The NFL Will Fine Players Who Protest During The National Anthem 

by Tod Perry

May 23, 2018

NFL owners just voted to fine people of color for protesting injustice against people of color.

The ruling was decided by a group of wealthy white owners and imposed on a league that is nearly 70% black. If the NFL wanted to stop the controversy surrounding on-field social justice protests, this decision will only bring more attention to the issue. 

On May 23, the NFL announced the new ruling, which states:

“All team and league personnel on the field shall stand and show respect for the flag and the Anthem. The Game Operations Manual will be revised to remove the requirement that all players be on the field for the Anthem. Personnel who choose not to stand for the Anthem may stay in the locker room or in a similar location off the field until after the Anthem has been performed.”

In addition, teams can be fined for any personnel who “do not show proper respect for the flag and Anthem.”

According to NFL Commissioner Roger Goodell, the ruling was to reverse the incorrect perceptions that the league and its players are unpatriotic while keeping the focus on the game:

“The policy adopted today was approved in concert with the NFL’s ongoing commitment to local communities and our country — one that is extraordinary in its scope, resources, and alignment with our players. We are dedicated to continuing our collaboration with players to advance the goals of justice and fairness in all corners of our society. The efforts by many of our players sparked awareness and action around issues of social justice that must be addressed. The platform that we have created together is certainly unique in professional sports and quite likely in American business. We are honored to work with our players to drive progress. It was unfortunate that on-field protests created a false perception among many that thousands of NFL players were unpatriotic. This is not and was never the case. This season, all league and team personnel shall stand and show respect for the flag and the Anthem. Personnel who choose not to stand for the Anthem may stay in the locker room until after the Anthem has been performed. We believe today’s decision will keep our focus on the game and the extraordinary athletes who play it — and on our fans who enjoy it.”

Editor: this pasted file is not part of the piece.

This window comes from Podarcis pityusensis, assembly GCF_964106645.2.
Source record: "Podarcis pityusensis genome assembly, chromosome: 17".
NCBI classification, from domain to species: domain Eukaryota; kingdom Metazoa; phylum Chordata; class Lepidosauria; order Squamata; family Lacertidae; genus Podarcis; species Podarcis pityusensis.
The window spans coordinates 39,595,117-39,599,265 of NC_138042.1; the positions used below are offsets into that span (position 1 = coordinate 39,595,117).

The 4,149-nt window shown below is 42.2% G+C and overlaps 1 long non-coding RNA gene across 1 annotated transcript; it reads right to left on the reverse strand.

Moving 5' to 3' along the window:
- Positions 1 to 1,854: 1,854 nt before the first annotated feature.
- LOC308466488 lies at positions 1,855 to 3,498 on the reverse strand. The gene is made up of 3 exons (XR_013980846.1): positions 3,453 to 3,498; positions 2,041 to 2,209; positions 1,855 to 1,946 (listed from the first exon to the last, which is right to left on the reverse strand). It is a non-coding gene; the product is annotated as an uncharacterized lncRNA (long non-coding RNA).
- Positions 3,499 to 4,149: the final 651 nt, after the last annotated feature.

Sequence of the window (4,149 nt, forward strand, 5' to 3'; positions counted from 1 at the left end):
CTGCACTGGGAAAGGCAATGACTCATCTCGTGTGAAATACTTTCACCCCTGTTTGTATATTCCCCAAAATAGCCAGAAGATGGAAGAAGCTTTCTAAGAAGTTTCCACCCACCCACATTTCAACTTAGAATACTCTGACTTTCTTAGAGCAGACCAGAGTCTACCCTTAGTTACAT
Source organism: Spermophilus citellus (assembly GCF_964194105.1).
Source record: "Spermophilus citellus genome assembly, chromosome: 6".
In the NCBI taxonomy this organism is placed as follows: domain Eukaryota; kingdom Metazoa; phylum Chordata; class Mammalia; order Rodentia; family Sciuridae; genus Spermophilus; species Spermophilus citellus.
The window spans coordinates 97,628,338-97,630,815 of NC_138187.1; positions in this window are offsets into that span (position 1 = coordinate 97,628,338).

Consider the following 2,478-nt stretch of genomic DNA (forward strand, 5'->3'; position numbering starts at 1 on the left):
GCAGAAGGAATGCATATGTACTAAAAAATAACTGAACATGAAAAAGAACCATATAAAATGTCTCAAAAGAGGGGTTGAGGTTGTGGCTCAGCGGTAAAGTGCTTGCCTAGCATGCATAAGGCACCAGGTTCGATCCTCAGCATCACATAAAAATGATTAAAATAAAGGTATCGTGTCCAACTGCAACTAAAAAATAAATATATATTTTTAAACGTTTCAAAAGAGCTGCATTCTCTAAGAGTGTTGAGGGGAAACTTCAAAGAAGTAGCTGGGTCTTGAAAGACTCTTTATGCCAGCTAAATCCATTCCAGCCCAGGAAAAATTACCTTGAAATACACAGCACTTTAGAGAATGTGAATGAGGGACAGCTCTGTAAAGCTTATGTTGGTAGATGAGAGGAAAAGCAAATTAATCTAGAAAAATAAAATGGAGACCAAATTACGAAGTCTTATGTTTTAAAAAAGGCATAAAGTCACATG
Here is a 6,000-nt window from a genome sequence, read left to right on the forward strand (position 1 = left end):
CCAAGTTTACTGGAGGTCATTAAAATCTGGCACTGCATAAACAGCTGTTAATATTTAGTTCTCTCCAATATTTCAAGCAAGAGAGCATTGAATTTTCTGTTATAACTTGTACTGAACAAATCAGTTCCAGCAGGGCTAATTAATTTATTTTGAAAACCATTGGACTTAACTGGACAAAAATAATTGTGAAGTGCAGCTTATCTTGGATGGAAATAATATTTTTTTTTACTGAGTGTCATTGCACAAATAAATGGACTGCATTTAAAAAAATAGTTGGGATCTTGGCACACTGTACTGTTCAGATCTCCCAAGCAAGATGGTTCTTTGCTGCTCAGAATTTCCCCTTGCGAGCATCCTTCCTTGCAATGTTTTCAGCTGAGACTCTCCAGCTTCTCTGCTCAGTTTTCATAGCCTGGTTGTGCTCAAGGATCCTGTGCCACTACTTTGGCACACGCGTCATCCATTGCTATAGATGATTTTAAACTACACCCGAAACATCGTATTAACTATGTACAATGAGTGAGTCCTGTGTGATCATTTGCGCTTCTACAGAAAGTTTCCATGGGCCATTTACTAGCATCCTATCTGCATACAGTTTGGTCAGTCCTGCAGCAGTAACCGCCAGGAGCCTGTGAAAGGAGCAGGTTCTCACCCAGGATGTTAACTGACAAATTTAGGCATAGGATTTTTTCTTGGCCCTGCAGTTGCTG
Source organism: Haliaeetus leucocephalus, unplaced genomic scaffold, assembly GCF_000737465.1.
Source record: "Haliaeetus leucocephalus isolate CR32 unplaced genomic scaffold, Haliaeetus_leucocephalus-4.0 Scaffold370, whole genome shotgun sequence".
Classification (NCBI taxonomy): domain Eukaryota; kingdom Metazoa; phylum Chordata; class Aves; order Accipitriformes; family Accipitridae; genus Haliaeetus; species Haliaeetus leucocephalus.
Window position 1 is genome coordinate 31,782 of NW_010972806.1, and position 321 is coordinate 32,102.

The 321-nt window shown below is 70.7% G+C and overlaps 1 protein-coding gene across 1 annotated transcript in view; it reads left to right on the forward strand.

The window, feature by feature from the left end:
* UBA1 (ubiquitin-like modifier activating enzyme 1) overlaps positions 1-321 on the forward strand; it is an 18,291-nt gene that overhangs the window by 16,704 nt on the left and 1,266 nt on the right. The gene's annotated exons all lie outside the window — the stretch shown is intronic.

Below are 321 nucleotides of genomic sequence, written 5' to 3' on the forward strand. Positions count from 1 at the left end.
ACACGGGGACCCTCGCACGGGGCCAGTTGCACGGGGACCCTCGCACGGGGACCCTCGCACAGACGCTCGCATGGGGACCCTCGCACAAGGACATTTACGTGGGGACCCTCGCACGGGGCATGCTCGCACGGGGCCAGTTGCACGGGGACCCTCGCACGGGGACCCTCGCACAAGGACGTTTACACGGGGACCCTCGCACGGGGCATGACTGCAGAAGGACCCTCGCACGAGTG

However, the NFL Players Association believes player protests are a sign of patriotism and vows to fight the decision:

The NFL chose to not consult the union in the development of this new ‘policy.’ NFL players have shown their patriotism through their social activism, their community service, in support of our military and law enforcement and yes, through their protests to raise awareness about the issues they care about.

The vote by NFL club CEOs today contradicts the statements made to our player leadership by Commissioner Roger Goodell and the Chairman of the NFL’s Management Council John Mara about the principles, values and patriotism of our League.

Our union will review the new ‘policy’ and challenge any aspect of it that is inconsistent with the collective bargaining agreement.

If the league thought that player protests would magically go away by hiding them in locker rooms, it’s dead wrong. The media and the public will now shift their attention from who’s kneeling peacefully to who’s protesting in the locker room.

Plus, players who stand on the sidelines will still find ways to protest.

The ruling supports the right-wing, authoritarian narrative that suggests player protests are somehow unpatriotic or anti-military, even though numerous players who protested have publicly stated their support for the military and the belief that protesting injustice is actually a display of patriotism. 

In banning protests during the anthem, the league also sided with President Trump over its own players. At a September 2017 rally in Alabama, the president referred to a protesting player as a “son of a bitch.” 

The immediate reaction to the NFL’s decision has been resoundingly negative on Twitter:

Share image by Keith Allison/Flickr.

Recently on GOOD Sports